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United States of America v. Edward Binert.
December 19, 2012
UNITED STATES OF AMERICA,
The opinion of the court was delivered by: Judge James B. Zagel
ORDER DENYING MOTION TO VACATE SENTENCE
Edward Binert seeks relief under Section 2255. He pled guilty to four counts in an indictment: armed bank robbery with hostages taken, using a firearm during a crime of violence and two counts of bank robbery. The plea agreement set forth the factual basis of each charge and acknowledgement of the various sentencing provisions including the fact that the firearm offense required a sentence of seven years to run consecutive to sentence on the other counts. The sentence was predictably stiff; a total sentence of 228 months (plus an order of restitution of over $149,000, a period of supervised release and the mandatory assessments) imposed on 14 Nov 2004. Binert did not appeal and did not file any other petition.
This petition does not challenge any aspect of the plea or the penalty. What he challenges is the fact that the Bureau of Prisons is forcing him to participate in the Inmate Financial Responsibility Program ("Program") which is supposed to be voluntary. Binert does not think the courts have the power to force his participation. Finally he does not think he owes the banks anything because he asserts their losses have been paid by insurers. He adds claims that he failed to understand his plea or and his sentence was not consistent with the Guidelines. None of his claims are clearly articulated except his complaints about the Program.
This petition comes too late. It is filed far beyond the one-year statute of limitations. The claims here (except perhaps those about the Program) could have been brought on direct appeal. He did not appeal. Under the plea agreement he waived his right to challenge the sentence in a collateral proceeding such as this one.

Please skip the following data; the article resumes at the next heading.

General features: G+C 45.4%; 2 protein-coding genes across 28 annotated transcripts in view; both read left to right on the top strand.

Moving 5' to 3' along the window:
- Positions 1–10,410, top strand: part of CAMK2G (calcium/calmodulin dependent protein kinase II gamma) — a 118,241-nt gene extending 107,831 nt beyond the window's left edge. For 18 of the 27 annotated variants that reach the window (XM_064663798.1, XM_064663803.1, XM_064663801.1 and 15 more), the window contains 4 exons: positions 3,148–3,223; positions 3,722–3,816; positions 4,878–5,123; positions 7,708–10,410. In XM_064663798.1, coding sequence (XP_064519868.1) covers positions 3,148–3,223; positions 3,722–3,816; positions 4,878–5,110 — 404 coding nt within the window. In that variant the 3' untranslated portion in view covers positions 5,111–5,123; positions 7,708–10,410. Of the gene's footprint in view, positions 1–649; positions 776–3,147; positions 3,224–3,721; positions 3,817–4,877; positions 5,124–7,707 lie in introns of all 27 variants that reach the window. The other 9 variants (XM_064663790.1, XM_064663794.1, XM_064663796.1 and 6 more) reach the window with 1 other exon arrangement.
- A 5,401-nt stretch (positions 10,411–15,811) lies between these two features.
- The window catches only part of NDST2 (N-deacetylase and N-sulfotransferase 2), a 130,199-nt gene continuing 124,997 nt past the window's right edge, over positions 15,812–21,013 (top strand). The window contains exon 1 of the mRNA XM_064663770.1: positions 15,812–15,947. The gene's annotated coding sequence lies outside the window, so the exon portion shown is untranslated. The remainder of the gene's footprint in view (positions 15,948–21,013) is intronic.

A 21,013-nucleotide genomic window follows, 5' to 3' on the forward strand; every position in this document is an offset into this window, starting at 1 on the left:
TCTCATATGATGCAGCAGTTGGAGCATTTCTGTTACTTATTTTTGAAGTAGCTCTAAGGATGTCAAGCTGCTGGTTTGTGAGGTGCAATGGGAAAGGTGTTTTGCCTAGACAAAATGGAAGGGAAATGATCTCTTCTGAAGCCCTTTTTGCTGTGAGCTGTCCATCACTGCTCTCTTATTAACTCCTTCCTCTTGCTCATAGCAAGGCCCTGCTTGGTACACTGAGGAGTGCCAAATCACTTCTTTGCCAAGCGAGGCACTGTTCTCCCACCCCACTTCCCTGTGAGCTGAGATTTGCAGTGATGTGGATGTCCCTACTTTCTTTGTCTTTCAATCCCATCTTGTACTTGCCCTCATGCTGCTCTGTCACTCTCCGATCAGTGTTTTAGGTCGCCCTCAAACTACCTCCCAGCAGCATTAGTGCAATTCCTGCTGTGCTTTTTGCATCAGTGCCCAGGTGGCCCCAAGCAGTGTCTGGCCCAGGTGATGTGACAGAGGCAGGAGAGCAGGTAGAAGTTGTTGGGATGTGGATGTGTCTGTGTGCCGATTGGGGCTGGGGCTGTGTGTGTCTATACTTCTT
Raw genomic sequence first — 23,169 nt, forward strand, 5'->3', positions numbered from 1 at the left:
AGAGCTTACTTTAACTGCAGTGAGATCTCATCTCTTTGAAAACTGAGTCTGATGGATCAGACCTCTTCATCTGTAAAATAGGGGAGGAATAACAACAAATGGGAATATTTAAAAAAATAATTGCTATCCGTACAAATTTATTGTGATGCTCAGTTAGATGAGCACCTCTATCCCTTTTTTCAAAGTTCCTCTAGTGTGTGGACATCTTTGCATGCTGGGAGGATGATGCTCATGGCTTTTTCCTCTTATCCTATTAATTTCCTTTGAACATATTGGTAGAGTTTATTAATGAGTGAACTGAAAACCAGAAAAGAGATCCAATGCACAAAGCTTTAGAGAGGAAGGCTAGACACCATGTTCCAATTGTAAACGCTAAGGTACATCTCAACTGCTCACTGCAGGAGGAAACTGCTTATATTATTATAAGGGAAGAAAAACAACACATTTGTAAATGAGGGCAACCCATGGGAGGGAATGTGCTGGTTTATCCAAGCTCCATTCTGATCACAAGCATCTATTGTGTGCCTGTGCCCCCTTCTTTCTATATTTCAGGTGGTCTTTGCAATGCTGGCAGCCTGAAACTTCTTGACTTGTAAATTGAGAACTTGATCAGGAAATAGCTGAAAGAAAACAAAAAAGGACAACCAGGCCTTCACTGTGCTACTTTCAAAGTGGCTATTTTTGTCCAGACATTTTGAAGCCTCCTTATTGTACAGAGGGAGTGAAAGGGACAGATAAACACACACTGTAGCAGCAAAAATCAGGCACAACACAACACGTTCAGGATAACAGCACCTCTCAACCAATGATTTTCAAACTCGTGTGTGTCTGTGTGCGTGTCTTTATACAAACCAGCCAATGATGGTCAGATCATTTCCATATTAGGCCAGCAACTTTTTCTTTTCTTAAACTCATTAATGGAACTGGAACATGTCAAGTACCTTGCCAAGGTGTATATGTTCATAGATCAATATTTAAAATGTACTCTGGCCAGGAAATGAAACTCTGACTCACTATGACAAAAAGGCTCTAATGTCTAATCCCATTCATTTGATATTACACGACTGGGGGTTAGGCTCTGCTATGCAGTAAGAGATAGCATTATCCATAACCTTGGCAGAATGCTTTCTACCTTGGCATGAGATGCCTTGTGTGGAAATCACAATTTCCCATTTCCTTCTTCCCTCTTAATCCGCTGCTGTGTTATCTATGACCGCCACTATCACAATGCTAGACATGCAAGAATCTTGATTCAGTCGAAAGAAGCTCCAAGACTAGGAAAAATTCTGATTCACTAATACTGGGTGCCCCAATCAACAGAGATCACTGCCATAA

My judgment did not compel Petitioner's participation in the Program he does not want to enter. I made reference to the Program in reference to payments from that Program. Oddly enough, while Petitioner cannot proceed with his vague challenges to his sentence, he can (as the Government fairly tells him) by filing for a writ of habeas corpus under 28 U.S.C. Section 2241. He would, however, have to file that suit in a federal district court in which he is held in custody. At last notice he was incarcerated in the Eastern District of Michigan. He is advised he must first exhaust his administrative remedies before going to court. In short he has to follow the prison's grievance process. The relevant cases on this point are Matheny v. Morrison, 307 F.3d 709 (8th Cir. 2002) and United States v. Diggs, 578 F.3d 318 (5th Cir. 2009).
In short, his petition is filed too late, it raises issues which he has waived either in the plea agreement or by his failure to appeal.
The petition is dismissed.
James B. Zagel United States District Judge
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